December 1, 2011

Most Disagree with AMA Vote to Stop ICD-10

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More than half of respondents to an ICD10monitor survey (57.8 percent) say they are not in favor of the position taken by the members of the American Medical Association (AMA) House of Delegates who voted on Tuesday, Nov. 15 to “work vigorously (to) stop implementation of ICD-10.” The poll, conducted among ICD10monitor readers, additionally showed that 41.3 percent agreed with the AMA’s stance, and that both sides have strongly held positions on the issue.

 

In announcing the decision during the association’s semi-annual meeting, AMA President Peter W. Carmel, M.D., said that, “the implementation of ICD-10 will create significant burdens on the practice of medicine with no direct benefit to individual patients’ care.”

“This is not a good position for the AMA to take,” wrote one respondent. “There has been plenty of time for physicians to get ready and prepared, but they are not being partners or engaged with others like coding, HIM and IT. I'm a little embarrassed by this AMA action.”

“It seems like they (AMA) are doing this really late in the game,” another respondent wrote. “Most people have started their upgrades for 5010. Shouldn't they be asking for a postponement instead? Most offices like mine have our hands full trying to purchase and implement a new EHR system, prepare for 5010 & ICD10, plus (perform) all our regular duties ... it's all too much!”

Yet another wrote that, “I believe it is like any other training with major changes. Yes, there is a lot of preparation, and yes. This is a big change to the medical community. But people need to ask themselves … when is a good time?”

 

Time and Again

 

The AMA seeking to postpone or defer the implementation of ICD-10 is not without precedent. In a Sept. 19, 2006 letter to then-U.S. Senate Majority Leader Bill Frist, the association wrote:

“The undersigned physician and state medical associations are concerned with the feasibility of a rapid transition from ICD-9 to ICD-10. Recent action at the AMA House of Delegates called for ‘delayed implementation of a simplified, modified ICD-10-CM coding system, which is less burdensome on practicing physicians, hospitals, and the health insurance industry.’ We therefore urge that provisions requiring implementation by a certain (date), or at least prior to 2012, not be included in a conference report promoting health information technology.”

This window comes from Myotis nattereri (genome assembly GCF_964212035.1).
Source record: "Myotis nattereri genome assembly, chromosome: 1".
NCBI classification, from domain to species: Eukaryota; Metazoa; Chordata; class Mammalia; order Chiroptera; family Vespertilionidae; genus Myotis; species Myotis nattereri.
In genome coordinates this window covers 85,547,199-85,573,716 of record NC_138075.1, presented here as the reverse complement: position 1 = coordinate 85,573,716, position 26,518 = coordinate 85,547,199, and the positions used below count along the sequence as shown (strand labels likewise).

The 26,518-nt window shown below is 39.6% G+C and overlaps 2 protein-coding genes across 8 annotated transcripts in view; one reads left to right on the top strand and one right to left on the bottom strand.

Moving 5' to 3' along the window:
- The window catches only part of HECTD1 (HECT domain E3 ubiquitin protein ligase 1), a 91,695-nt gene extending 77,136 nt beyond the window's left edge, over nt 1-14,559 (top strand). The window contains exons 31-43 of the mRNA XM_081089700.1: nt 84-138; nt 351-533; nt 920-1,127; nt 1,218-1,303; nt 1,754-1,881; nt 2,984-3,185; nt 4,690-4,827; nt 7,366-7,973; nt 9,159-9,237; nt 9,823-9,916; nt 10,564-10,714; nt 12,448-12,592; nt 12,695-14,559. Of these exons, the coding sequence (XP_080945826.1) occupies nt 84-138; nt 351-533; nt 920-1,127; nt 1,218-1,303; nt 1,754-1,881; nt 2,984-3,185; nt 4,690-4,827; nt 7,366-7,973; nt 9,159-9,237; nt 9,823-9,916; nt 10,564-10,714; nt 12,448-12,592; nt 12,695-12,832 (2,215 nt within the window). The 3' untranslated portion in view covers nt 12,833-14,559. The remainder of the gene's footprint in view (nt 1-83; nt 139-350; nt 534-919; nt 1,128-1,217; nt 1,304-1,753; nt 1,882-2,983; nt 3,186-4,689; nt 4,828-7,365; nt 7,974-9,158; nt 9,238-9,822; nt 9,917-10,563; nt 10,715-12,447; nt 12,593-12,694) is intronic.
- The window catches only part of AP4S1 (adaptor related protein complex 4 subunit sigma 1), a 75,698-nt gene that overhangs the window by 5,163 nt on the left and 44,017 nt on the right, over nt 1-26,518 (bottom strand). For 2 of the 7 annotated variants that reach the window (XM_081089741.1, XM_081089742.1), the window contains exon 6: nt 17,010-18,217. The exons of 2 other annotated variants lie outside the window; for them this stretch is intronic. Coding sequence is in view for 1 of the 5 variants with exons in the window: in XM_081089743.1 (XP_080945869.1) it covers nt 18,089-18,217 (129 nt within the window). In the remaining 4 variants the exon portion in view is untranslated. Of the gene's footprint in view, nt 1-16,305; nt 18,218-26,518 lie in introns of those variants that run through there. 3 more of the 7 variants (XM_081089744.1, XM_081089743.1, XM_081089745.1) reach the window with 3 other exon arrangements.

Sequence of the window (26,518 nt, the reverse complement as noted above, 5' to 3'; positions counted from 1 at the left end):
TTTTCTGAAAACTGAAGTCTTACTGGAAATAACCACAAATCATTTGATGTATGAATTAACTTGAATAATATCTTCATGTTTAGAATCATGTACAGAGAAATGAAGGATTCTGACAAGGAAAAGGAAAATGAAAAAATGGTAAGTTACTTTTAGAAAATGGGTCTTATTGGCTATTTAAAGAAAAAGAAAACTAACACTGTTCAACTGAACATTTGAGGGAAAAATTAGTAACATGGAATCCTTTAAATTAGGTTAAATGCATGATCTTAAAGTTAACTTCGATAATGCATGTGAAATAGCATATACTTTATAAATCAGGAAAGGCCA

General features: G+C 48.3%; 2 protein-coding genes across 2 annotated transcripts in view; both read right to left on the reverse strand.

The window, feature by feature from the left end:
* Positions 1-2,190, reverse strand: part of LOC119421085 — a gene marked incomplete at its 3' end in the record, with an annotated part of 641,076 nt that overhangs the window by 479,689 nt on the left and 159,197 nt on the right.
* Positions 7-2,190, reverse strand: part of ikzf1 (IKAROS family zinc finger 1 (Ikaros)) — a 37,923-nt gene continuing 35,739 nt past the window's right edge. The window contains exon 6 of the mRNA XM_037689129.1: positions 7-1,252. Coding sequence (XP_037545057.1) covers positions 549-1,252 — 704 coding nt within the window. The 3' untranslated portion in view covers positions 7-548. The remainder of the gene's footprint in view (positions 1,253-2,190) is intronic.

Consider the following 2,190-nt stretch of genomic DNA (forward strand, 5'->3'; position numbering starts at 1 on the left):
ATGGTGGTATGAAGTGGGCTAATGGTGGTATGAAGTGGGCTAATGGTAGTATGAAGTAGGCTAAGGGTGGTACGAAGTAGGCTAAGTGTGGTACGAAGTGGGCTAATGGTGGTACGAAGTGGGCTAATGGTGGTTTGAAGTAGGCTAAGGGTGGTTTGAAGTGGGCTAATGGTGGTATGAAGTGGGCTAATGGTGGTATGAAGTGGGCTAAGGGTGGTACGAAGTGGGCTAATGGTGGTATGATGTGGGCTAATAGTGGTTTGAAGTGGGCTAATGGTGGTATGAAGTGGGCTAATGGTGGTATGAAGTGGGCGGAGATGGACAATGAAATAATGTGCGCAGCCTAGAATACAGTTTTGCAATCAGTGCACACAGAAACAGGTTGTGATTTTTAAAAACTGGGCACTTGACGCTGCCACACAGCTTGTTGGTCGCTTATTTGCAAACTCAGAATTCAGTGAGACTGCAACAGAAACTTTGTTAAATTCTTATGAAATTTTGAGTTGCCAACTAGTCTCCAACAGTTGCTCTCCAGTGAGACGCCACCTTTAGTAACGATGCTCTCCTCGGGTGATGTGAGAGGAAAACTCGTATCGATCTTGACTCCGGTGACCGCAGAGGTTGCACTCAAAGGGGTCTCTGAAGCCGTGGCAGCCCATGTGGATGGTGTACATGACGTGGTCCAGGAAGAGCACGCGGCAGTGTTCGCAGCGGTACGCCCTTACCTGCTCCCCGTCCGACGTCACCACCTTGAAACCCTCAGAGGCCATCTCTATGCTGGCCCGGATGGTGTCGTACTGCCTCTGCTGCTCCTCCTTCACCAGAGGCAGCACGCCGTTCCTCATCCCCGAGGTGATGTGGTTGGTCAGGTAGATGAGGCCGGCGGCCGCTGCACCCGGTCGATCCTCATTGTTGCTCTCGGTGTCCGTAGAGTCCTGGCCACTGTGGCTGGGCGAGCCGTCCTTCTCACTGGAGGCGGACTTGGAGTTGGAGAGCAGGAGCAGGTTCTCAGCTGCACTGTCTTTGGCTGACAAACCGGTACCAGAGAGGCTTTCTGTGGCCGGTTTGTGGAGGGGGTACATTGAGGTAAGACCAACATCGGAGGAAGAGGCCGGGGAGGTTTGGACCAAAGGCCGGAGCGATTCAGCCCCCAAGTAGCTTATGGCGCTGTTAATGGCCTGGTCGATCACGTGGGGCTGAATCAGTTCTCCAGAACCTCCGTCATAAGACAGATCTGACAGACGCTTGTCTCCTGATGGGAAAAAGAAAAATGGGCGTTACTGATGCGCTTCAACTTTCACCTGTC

Fast forward to Oct. 3, 2011, when the AMA was advising members to start preparing for the transition immediately. On the AMA website was this memo to members:

“The differences between ICD-9 and ICD-10 are significant, and physicians and practice management staff need to start educating themselves now about this major change so that they will be able to meet the Oct. 1, 2013 compliance deadline. Moving to ICD-10 is expected to impact all physicians. Due to the increased number of codes, the change in the number of characters per code and increased code specificity, this transition will require significant planning, training, software/system upgrades/replacements, as well as other necessary investments.

Before the ICD-10 codes can be used, however, physicians and others in the healthcare community must start using the new version of HIPAA transaction standards known as 5010 by Jan. 1, 2012, as the current version, 4010, does not accommodate use of the ICD-10 codes.”

Get on With It

A number of respondents would seem to agree with the AMA on this point. One wrote that “the U.S. has been ‘behind the times’ in this matter for too long already. We need to get on par with the rest of the worldwide health community. ICD-10 will be a much better coding/statistical tool once we are all familiar with its use.”

Echoing a similar refrain, another wrote that, “many providers have already spent thousands up to millions of dollars … in preparation. The AMA is facing as many challenges as hospitals, and the impact of ICD-10 will be (of) greater impact to hospitals than to physician practices.”

“We need to move forward,” agreed a third responder. “The rest of the civilized world has.  Maybe the ICD-10 PCS was a bit much, but just the ICD-10 diagnosis codes piece should move forward.”

 


 

Said yet another: “This country needs ICD-10 for accurate data collection and the full range of codes that it offers, as well as the ability to add to it in the future. We should not wait longer to do this, and much work has already been done toward the implementation.”

Reflecting a growing cynicism towards government, especially Congress, one respondent concluded that the healthcare community should “finish the 5010 update and the meaningful use before proceeding to a new process (when) already there is (a) shortness of coders throughout the country. Is government doing this for the hospitals and physicians (to) file (for) bankruptcy?”

 

 

Read 827 times Updated on March 17, 2016
Chuck Buck

Chuck Buck is the publisher of ICD10monitor and is the executive producer and program host of Talk Ten Tuesdays.